Marketers have been advised that consumer trust is not a commodity that can be chased.
According to James Denton-Clark, Managing Director of Karmarama, brands have been “obsessed” by the question of whether winning consumers’ trust is the biggest challenge they face for many years.
Indeed, he said everyone from energy companies and clothes brands to banks and political parties have long been preoccupied by this issue. However, Mr Denton-Clark insisted that if any organisation or business is worried about not being trusted, then they should consider their actions and how they operate.
This, he stated, is because there will probably a good reason why they are feeling concerned in the first place.
“By definition, it’s letting people down and not delivering what it promises,” he commented.
Mr Denton-Clark stressed that trust is something that cannot be chased. Instead, he argued that it should be a “gloriously resulting benefit of consistently meeting a person’s needs”. Brands were advised that this depends on them having a deep understanding of why they are relevant in their customers’ lives and the purpose that they serve.
However, Mr Denton-Clark noted that there can still be a danger that long-established brands will get complacent, as some might assume they “still hold that cherished position because they always have”.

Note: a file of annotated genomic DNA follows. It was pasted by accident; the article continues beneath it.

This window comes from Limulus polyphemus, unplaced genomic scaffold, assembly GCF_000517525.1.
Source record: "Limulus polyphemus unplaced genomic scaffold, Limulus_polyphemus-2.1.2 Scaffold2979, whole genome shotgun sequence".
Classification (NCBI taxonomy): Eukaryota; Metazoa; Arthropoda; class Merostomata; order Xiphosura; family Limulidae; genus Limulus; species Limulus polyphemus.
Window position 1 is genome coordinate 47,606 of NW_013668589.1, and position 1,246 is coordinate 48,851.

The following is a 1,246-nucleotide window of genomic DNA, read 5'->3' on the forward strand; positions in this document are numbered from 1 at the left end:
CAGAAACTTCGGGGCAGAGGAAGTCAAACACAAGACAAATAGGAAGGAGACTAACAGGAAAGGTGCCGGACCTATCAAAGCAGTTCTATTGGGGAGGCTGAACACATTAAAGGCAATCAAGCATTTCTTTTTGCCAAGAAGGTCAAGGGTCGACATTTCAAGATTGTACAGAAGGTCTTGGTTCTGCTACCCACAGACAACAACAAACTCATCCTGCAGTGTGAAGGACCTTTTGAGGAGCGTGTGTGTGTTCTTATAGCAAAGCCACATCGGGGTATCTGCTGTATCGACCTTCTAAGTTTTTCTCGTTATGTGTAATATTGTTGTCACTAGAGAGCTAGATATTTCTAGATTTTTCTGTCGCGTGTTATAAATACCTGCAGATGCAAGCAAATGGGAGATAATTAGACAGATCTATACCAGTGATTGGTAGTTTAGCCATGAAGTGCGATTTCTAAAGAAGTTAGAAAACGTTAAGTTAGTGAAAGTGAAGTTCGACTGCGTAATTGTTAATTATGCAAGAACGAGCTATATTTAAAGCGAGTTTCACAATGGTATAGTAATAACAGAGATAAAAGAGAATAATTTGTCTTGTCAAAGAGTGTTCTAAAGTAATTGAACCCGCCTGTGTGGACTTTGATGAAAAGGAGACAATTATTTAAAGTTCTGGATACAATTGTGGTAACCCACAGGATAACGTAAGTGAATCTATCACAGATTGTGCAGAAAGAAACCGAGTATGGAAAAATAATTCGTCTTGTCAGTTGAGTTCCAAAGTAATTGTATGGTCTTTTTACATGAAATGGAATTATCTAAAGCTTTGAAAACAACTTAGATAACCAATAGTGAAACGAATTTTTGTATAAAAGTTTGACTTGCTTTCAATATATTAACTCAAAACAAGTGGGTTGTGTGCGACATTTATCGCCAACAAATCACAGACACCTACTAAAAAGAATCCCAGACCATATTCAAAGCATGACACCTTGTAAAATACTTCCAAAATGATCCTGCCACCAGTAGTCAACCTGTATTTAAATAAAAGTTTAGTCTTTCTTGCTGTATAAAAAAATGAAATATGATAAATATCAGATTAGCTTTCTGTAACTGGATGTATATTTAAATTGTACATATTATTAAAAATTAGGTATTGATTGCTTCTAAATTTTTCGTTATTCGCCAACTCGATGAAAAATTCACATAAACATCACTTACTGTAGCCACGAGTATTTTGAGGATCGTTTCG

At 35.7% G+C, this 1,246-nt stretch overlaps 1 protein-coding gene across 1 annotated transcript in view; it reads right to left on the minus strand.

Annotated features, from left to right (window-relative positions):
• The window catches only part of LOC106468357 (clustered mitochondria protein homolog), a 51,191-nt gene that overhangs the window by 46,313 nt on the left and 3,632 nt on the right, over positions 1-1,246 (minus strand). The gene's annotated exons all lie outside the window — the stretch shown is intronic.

Harry Sheward, Managing Partner at Fold7, agreed that the importance of trust in marketing is not a particularly new issue among organisations and businesses. Nevertheless, he said it has become more pronounced in the last few years, as brands in some industries have given consumers “reasons to not trust them”.
For instance, he noted that the reputation of Westminster politicians has taken a battering in recent years, along with many financial services providers. Mr Sheward said this has led to organisations that boast “increased transparency” rising in prominence and winning hearts and minds at the same time.
“Brands know they can no longer tell consumers what to do,” Mr Sheward observed.
Giles Hedger, Chief Strategy Officer at advertising agency Leo Burnett, added that “transparency of motive” is the biggest challenge facing marketers in the 21st century.
“The lapses that dent a brand’s reputation or trigger a political rush to authenticity are not lapses in behaviour, but lapses in consciousness,” he said. “People forget how far the consumer contract has evolved; that consumers demand to understand not just the value exchange but what motivates it.”
Mr Hedger pointed out that acquiring customer data is a key motivation for brands, but suggested that since this opens up concerns about privacy, it can be “toxic to the very notion of trust”. As a result, he believes brand owners must “de-stealth” this aspect of their relationship as a matter of urgency.
Posted by Robin McCrink